It is also possible to create modulators in which both the applied field and the direction of propagation of the incident beam are parallel to the c-axis of the wafer (longitudinal geometry); in this case the aperture of the device is limited only by the diameter of the wafer. We recently showed that a longitudinally excited electrically controlled diffuser can be made by randomly depoling a lithium niobate wafer, i.e., by creating irregularly shaped 180° domains . The average size of the domains determines the mean angle at which light is scattered by this diffuser, and the voltage determines how much of the light is scattered.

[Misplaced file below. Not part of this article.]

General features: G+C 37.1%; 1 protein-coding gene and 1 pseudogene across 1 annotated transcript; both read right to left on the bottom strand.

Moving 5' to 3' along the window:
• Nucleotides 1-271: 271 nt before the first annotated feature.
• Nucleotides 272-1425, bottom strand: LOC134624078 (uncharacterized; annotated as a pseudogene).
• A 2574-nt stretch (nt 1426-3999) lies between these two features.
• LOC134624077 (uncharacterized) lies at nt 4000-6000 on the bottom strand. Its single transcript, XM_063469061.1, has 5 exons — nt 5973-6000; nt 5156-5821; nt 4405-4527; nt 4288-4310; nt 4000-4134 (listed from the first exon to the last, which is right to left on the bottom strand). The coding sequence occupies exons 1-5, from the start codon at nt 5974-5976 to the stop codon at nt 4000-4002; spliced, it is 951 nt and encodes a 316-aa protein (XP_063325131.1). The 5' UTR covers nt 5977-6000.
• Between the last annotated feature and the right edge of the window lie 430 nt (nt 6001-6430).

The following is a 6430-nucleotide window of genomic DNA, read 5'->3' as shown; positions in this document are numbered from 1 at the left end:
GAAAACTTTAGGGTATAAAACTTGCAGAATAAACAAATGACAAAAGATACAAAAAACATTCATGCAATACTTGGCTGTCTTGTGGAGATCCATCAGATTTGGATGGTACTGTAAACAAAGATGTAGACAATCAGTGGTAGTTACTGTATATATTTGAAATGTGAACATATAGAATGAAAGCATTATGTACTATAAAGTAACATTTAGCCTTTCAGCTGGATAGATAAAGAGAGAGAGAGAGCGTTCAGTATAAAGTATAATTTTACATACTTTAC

In this paper we show that Fresnel zone plates of high quality can be made out of lithium niobate wafers that have ring-shaped 180° ferroelectric domains. The diffraction efficiency of these zone plates can be controlled by an applied field, ranging from below detectable levels to over 37%, which is very close to the theoretical maximum, 40.5%. Electrically controlled zone plates have been made in the past using nematic liquid crystals , achieving a diffraction efficiency of 34%, and polymer-stabilized liquid crystals [9,10], with efficiencies of up to 39%. Zone plates have also been made in ferroelectric ceramic media such as PLZT ; however, these zone plates relied on the use of interdigital electrodes, not on 180° domains. To the best of our knowledge, this is the first time that Fresnel zone plates that use ring-shaped 180° ferroelectric domains have been reported.